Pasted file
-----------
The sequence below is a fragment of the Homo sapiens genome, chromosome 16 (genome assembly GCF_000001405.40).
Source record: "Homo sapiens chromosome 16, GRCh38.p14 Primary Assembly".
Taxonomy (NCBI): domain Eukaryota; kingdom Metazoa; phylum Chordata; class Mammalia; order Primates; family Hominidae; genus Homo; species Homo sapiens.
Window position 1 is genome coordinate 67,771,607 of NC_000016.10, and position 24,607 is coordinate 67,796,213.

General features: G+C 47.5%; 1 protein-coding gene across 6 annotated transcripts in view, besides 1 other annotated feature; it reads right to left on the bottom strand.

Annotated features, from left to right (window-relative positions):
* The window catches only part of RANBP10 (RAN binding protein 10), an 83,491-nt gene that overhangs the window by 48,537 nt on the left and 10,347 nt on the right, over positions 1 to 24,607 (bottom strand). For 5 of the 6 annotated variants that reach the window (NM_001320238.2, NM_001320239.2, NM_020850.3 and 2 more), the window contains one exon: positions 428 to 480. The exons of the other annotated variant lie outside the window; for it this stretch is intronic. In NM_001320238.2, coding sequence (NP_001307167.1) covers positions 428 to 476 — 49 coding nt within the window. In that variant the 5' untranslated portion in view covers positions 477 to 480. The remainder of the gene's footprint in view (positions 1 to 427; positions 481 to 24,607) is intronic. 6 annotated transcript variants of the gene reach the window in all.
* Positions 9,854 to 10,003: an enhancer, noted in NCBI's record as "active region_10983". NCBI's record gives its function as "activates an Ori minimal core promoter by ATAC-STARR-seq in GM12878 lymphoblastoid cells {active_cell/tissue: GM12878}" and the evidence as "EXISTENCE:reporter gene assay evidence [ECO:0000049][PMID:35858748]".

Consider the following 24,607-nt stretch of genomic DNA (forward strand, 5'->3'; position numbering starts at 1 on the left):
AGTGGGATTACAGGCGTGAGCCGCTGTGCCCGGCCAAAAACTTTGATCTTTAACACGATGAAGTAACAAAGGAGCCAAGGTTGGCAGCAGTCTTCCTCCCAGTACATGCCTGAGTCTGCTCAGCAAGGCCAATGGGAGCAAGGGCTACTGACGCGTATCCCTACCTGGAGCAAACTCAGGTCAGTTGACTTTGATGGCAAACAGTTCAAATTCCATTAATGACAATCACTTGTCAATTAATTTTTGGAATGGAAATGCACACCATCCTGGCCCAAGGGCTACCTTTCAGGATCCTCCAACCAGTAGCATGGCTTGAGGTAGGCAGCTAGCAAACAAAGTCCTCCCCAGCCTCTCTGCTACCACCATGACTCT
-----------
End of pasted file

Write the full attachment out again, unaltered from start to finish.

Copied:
The sequence below is a fragment of the Homo sapiens genome, chromosome 16 (genome assembly GCF_000001405.40).
Source record: "Homo sapiens chromosome 16, GRCh38.p14 Primary Assembly".
Taxonomy (NCBI): domain Eukaryota; kingdom Metazoa; phylum Chordata; class Mammalia; order Primates; family Hominidae; genus Homo; species Homo sapiens.
Window position 1 is genome coordinate 67,771,607 of NC_000016.10, and position 24,607 is coordinate 67,796,213.

General features: G+C 47.5%; 1 protein-coding gene across 6 annotated transcripts in view, besides 1 other annotated feature; it reads right to left on the bottom strand.

Annotated features, from left to right (window-relative positions):
* The window catches only part of RANBP10 (RAN binding protein 10), an 83,491-nt gene that overhangs the window by 48,537 nt on the left and 10,347 nt on the right, over positions 1 to 24,607 (bottom strand). For 5 of the 6 annotated variants that reach the window (NM_001320238.2, NM_001320239.2, NM_020850.3 and 2 more), the window contains one exon: positions 428 to 480. The exons of the other annotated variant lie outside the window; for it this stretch is intronic. In NM_001320238.2, coding sequence (NP_001307167.1) covers positions 428 to 476 — 49 coding nt within the window. In that variant the 5' untranslated portion in view covers positions 477 to 480. The remainder of the gene's footprint in view (positions 1 to 427; positions 481 to 24,607) is intronic. 6 annotated transcript variants of the gene reach the window in all.
* Positions 9,854 to 10,003: an enhancer, noted in NCBI's record as "active region_10983". NCBI's record gives its function as "activates an Ori minimal core promoter by ATAC-STARR-seq in GM12878 lymphoblastoid cells {active_cell/tissue: GM12878}" and the evidence as "EXISTENCE:reporter gene assay evidence [ECO:0000049][PMID:35858748]".

Consider the following 24,607-nt stretch of genomic DNA (forward strand, 5'->3'; position numbering starts at 1 on the left):
AGTGGGATTACAGGCGTGAGCCGCTGTGCCCGGCCAAAAACTTTGATCTTTAACACGATGAAGTAACAAAGGAGCCAAGGTTGGCAGCAGTCTTCCTCCCAGTACATGCCTGAGTCTGCTCAGCAAGGCCAATGGGAGCAAGGGCTACTGACGCGTATCCCTACCTGGAGCAAACTCAGGTCAGTTGACTTTGATGGCAAACAGTTCAAATTCCATTAATGACAATCACTTGTCAATTAATTTTTGGAATGGAAATGCACACCATCCTGGCCCAAGGGCTACCTTTCAGGATCCTCCAACCAGTAGCATGGCTTGAGGTAGGCAGCTAGCAAACAAAGTCCTCCCCAGCCTCTCTGCTACCACCATGACTCT